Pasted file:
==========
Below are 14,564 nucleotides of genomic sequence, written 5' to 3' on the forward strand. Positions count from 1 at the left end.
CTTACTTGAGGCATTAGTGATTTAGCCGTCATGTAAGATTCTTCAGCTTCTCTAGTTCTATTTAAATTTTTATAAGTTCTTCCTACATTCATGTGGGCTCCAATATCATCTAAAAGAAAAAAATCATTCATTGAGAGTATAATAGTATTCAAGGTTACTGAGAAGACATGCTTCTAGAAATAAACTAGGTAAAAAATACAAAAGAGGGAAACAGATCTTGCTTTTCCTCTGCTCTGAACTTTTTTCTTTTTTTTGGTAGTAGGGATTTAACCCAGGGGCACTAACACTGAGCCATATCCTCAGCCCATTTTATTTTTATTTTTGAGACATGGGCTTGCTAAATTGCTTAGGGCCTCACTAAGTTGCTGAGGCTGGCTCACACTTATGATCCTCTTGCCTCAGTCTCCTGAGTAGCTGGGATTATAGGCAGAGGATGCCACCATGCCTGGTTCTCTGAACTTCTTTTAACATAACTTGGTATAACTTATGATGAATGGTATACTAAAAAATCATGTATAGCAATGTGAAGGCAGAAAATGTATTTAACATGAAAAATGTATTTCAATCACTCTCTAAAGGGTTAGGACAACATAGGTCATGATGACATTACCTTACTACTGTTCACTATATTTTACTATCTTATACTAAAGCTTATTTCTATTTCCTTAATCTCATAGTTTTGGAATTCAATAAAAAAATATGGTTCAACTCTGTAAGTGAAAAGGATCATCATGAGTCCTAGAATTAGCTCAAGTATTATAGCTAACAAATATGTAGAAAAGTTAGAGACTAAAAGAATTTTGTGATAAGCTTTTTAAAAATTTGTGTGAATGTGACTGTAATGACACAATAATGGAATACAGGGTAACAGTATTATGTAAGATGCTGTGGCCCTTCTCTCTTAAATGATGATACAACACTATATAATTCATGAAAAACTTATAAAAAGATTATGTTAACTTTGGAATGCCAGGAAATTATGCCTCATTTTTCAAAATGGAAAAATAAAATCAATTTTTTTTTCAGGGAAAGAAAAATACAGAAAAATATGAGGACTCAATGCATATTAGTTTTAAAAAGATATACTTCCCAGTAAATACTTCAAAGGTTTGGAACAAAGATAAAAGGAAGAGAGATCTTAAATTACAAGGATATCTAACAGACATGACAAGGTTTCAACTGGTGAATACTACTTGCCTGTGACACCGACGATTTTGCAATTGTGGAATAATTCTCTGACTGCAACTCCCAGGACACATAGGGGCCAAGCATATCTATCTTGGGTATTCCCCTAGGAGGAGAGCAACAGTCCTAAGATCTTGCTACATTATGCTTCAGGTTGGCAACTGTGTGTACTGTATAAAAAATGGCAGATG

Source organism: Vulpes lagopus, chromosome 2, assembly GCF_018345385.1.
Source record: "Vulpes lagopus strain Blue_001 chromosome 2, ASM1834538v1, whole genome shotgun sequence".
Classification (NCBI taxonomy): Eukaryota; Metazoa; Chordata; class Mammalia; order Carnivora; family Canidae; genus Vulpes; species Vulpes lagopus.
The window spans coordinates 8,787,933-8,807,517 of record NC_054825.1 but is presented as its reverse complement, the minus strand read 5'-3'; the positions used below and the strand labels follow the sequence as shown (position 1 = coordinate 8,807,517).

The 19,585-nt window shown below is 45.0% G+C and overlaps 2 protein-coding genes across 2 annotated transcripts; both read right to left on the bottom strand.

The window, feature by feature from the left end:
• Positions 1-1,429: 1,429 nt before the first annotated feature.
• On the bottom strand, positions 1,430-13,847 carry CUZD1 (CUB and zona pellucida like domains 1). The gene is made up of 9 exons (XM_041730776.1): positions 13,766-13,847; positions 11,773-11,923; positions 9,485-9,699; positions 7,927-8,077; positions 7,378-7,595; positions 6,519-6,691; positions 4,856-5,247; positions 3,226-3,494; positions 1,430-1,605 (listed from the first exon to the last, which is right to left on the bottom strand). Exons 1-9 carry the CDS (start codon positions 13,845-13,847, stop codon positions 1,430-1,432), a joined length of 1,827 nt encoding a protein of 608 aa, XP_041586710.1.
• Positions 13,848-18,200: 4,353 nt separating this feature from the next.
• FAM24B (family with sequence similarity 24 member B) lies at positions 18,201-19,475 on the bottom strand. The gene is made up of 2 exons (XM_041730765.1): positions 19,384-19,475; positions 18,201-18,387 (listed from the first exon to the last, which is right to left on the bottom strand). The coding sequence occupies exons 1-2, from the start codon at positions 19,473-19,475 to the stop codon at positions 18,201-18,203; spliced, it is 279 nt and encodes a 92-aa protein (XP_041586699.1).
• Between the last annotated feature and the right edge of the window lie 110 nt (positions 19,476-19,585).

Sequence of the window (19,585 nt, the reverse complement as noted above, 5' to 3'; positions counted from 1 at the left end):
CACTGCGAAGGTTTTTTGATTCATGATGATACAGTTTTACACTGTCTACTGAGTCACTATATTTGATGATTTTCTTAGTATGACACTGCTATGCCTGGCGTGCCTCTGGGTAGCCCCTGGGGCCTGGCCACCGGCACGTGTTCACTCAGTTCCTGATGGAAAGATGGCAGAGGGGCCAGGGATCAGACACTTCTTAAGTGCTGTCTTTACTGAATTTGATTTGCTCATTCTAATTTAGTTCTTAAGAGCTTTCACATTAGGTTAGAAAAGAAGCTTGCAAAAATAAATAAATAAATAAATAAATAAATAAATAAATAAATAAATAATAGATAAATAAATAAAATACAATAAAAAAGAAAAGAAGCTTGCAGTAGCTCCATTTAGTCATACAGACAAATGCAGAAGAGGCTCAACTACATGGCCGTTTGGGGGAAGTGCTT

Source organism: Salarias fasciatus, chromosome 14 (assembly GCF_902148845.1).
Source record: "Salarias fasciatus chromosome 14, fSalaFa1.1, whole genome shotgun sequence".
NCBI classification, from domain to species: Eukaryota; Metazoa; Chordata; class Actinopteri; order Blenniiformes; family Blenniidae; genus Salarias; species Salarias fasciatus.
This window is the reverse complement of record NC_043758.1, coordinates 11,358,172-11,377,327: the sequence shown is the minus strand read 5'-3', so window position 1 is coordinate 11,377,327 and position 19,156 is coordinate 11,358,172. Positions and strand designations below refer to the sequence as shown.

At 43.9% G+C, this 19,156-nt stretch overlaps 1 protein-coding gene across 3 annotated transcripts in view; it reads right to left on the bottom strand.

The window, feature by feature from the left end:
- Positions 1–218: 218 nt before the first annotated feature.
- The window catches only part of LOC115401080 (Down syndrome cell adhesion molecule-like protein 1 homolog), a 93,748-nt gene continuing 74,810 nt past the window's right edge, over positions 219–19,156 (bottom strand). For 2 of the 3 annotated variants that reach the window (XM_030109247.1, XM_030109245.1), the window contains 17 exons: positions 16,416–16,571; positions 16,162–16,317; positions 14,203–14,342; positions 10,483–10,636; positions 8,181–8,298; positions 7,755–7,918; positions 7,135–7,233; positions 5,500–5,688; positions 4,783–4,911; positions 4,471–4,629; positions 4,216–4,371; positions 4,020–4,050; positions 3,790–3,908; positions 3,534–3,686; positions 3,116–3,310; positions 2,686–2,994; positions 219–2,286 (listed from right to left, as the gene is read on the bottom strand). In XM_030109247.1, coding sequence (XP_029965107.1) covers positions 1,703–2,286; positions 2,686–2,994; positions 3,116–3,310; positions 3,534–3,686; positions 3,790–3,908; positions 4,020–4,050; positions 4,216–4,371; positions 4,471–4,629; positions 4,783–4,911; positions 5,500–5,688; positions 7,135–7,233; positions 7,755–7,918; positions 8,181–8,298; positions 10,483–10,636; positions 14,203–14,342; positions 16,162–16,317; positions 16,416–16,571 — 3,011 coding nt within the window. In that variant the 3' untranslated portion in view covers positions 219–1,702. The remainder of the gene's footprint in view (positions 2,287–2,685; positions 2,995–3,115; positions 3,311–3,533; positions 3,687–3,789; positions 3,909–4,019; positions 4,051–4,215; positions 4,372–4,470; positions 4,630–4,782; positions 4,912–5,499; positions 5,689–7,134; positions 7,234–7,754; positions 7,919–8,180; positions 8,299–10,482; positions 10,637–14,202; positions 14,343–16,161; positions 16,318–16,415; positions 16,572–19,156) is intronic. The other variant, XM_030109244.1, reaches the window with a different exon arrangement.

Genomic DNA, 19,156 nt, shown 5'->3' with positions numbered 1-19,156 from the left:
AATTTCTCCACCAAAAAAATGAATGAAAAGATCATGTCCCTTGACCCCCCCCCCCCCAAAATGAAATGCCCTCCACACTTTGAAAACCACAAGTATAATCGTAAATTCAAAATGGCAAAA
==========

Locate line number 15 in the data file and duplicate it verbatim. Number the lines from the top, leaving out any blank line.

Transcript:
CACTGCGAAGGTTTTTTGATTCATGATGATACAGTTTTACACTGTCTACTGAGTCACTATATTTGATGATTTTCTTAGTATGACACTGCTATGCCTGGCGTGCCTCTGGGTAGCCCCTGGGGCCTGGCCACCGGCACGTGTTCACTCAGTTCCTGATGGAAAGATGGCAGAGGGGCCAGGGATCAGACACTTCTTAAGTGCTGTCTTTACTGAATTTGATTTGCTCATTCTAATTTAGTTCTTAAGAGCTTTCACATTAGGTTAGAAAAGAAGCTTGCAAAAATAAATAAATAAATAAATAAATAAATAAATAAATAAATAAATAATAGATAAATAAATAAAATACAATAAAAAAGAAAAGAAGCTTGCAGTAGCTCCATTTAGTCATACAGACAAATGCAGAAGAGGCTCAACTACATGGCCGTTTGGGGGAAGTGCTT